mercredi 27 juin 2012

On tuesday august 9, on the road again, this time towards the north-west mountains near the chinese border. The roads are terrible, full of holes, and the next few days are going to be very bumpy to say the least!!!  First stop in Hoah Binh 82 km from Hanoi, new encounter with ethnic minorities, who still wear their traditional embroidered costumes, which wasn't really the case around Dalat; the question is for how long? Western clothing seams to be the universal norm these days; what a pity. We spent the night In Mai Chau. I'm really keen on minorities, with their customs and traditions so obiously I am going to like this even though at it feels a wee bit touristy at times, but who can blame them. Land of the Thais and multi-colored Muongs, here we come.

Mardi 9 août 2011: en route pour Mai Chau, porte d'entrée du pays Thaï, en passant par Hoa Binh; rencontre avec les peuples Muong et dao.

Rice fields around Mai Chau. I just love that all this lush green!

Mai Chau, dans les rizières.

A village of White Thai. There are 54 ethnic groups and the Thai number over a million people making them the second largest minority in the country. Then there are also the Tay... how do you tell them apart? I don't know.

Mai Chau, village de Thaï blanc.

Traditional folk dances with bowls and chopsticks, fans and all sorts of accessories; nice!

Spectacle de danses traditionnelles.

On wednesday august 10, we entered H'mong territory far from modern civilization. Pleated skirts hung to dry under the roofs which womewhat reminded me of fourth of july decorations in the States!!! These are Blue H'mongs. With, as I already said,  54 ethnic tribes around here, you've got to be real precise when it comes to color, and it has nothing to do with discrimination but tribal identity!

 Mercredi 10 août 2011: route de montagne qui surplombe la rivière Noire et traverse le territoire h'mong. Village de H'mong Bleu.

Here are Black Thais, no, not tuxedos!!! And as you can see, we are in the mountains. The people who are walking in line on the road with what looks like white towels on their heads are attending a funeral. In many asian countries white is the color for mourning; they must be horrified when they a bride here, all dressed in white!!!

Thaïs Noirs, enterrement sur la route et peuple H'mong.

If these people weren't around, I would have sworn we were in Switzerland! Perhaps the cow is a tourist from Geneva?

Nearing the famous Dien Bien Phu valley, a sad chapter of french history. A real slap in the face episode but probably well deservedi

Passage des cols Pha Din et de Tuan Giao avant d'atteindre la vallée de Dien Bien Phu.

Another Black Thai village, and I promise not to pull that silly joke again, once is enough!  The women here wear their long hair in a high rise bun; they usually pin an old french indochina silver coin, a relica of the good old days, and so very chic! You should see them put their mandatory helmet on top when riding a motor bike; I really don't think it protects them if necessary, but the law is the law, and they all must wear one. Tje law doesn't precise that it should fit tightly or even be sturdy to be efficient!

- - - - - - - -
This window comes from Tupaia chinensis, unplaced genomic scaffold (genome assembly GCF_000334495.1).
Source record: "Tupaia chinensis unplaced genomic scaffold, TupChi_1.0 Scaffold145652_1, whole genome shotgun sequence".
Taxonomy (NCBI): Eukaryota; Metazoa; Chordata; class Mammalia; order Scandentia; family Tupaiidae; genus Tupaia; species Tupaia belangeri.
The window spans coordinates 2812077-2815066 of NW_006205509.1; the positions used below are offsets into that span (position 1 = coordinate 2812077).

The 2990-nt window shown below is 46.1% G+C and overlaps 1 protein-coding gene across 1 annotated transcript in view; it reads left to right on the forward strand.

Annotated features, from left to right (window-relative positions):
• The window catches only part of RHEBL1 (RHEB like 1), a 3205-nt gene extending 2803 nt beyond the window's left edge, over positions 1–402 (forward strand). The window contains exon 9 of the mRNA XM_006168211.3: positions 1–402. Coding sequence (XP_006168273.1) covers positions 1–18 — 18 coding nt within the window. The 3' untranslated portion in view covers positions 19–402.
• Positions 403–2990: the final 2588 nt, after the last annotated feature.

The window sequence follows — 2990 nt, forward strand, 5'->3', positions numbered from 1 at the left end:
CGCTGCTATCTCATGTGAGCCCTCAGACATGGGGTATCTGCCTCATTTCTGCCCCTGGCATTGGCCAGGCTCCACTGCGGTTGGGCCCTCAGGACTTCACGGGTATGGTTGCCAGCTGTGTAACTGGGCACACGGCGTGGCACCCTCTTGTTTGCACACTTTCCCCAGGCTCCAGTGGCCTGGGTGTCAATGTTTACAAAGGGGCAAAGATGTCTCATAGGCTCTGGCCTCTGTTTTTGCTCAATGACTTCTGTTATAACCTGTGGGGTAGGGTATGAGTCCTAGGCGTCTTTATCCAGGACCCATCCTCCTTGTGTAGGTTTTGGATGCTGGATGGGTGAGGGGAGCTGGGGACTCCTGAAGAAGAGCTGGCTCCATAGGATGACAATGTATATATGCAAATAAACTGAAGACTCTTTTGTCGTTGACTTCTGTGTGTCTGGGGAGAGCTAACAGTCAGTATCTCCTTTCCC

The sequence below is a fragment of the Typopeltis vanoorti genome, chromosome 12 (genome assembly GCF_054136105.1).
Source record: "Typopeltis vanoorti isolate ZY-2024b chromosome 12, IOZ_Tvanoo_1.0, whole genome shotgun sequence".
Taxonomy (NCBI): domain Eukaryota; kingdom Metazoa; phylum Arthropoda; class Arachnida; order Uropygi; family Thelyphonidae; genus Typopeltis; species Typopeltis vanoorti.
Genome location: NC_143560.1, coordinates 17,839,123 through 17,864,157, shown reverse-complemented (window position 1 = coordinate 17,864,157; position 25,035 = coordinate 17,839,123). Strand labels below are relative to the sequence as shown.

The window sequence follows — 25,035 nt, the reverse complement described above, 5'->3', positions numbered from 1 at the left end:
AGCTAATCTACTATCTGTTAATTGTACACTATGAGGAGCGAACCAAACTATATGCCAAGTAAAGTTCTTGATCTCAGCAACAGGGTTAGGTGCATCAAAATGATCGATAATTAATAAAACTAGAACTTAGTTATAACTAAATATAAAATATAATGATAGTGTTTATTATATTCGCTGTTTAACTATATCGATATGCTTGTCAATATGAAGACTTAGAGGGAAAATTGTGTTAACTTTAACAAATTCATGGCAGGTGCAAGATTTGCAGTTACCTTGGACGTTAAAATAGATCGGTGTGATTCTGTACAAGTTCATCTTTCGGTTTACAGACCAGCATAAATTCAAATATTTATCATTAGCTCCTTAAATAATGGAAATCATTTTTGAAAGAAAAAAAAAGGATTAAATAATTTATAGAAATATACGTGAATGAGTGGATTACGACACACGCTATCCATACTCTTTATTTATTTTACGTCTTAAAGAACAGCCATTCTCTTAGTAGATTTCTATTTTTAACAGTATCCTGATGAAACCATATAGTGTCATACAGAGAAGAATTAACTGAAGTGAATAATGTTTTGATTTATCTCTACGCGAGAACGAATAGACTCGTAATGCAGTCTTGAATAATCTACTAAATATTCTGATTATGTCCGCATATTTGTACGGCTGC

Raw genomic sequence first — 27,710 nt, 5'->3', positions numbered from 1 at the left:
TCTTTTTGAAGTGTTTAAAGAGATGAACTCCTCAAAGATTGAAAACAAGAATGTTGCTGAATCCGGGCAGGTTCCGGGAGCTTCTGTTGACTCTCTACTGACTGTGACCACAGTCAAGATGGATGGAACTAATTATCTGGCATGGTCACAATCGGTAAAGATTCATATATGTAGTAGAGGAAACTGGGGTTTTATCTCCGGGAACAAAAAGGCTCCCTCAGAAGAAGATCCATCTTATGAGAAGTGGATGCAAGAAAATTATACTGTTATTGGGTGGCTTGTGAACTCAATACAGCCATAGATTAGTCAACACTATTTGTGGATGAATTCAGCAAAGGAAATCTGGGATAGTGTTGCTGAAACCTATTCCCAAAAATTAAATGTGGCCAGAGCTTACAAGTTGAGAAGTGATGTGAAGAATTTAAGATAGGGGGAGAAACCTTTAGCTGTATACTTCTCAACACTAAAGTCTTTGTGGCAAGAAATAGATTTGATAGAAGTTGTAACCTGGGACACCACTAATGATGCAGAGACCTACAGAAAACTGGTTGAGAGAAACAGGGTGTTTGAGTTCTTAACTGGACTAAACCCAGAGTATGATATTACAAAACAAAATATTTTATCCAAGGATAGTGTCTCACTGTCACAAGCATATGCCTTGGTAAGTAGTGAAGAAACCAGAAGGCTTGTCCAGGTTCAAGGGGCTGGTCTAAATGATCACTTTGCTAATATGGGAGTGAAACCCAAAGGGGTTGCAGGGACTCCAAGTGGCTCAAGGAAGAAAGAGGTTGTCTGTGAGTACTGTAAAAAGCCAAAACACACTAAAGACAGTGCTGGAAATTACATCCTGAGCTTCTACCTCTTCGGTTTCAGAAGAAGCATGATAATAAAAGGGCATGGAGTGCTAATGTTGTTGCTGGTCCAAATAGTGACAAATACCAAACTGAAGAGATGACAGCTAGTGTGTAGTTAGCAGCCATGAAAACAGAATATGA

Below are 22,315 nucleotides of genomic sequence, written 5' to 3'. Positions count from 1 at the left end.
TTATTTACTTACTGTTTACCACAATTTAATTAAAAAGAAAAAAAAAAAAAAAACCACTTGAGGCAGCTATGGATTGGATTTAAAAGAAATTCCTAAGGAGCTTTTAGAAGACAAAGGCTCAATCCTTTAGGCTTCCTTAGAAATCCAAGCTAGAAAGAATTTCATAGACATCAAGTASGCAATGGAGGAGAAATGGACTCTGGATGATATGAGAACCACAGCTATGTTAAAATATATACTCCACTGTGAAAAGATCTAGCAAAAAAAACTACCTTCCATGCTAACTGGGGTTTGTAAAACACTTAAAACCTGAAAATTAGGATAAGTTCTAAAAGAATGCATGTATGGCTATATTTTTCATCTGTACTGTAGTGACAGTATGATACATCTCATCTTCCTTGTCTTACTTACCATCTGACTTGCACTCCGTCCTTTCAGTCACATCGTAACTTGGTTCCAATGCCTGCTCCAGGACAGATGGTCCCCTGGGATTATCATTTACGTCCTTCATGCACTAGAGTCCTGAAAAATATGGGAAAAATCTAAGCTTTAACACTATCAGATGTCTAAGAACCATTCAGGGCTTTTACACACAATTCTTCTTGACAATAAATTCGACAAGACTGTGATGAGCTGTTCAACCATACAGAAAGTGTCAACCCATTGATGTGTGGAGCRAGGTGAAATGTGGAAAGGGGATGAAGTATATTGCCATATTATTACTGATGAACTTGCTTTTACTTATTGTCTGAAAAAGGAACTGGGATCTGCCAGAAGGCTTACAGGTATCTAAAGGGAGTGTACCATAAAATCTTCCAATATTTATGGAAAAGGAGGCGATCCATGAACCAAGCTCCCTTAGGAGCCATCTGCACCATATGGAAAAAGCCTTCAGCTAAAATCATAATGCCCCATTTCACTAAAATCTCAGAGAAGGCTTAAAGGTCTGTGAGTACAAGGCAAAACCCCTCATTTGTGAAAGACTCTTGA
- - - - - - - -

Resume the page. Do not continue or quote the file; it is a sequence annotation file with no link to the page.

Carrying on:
Village de Thaïs Noirs juste avant d'arriver à Dien Bien Phu.

Time to go home little fellows! This woman in the rice fields who is looking for her little ducklings, is also very elegant in what looks to me is a long formal evening dress!!! I think its just her working clothes!

On thursday august 11, we visited Dien Bien Phu. No doubtedly, every little school children in France have read and heard of the battle that took place here, a key moment in the Indochina war, which took place between the 13th of march and the 7th of may 1954.It is after this defeat that the french left for good. The Geneva agreements brought an end to the first Indochina war in 1954, after which Vietnam was seperated into two camps north and south. Museum, cemetary, remnants of the old battle field, and the general headquarters and bunker of General de Castries. I suppose the big teck trees around, were witnesses of this sad page of history.

Jeudi 11 août 2011: musée, cimetière, vestiges de l'ancien champ de bataille de Dien Bien Phu; arbres de teck et PC du général de Castries.

Again a village of black Thai... and everyone, parents, kids, pigs live happily together! Not exactly our conception of western hygiene!!!

Village de Thaïs Noirs.

Arrival in Sin Ho, and as the song goes "to market, to market, to buy a fat pig!" Now here are some other hill tribes: Red H'mongs and Black Daos. Dig those great big turbans! Even in India they don't get this big! Wow!

Arrivée à Sin Ho, marché avec des H'mongs Rouges et Daos Noirs.

The hotel (bottom right picture) was a bit rustic to say the least! and the beds were as hard as rock!!! Not great for sleeping! So what? A little stiff in the morning after a sleepless night? It's part of the fun! Well at least we didn't see a single western tourist here in this far remote place! 

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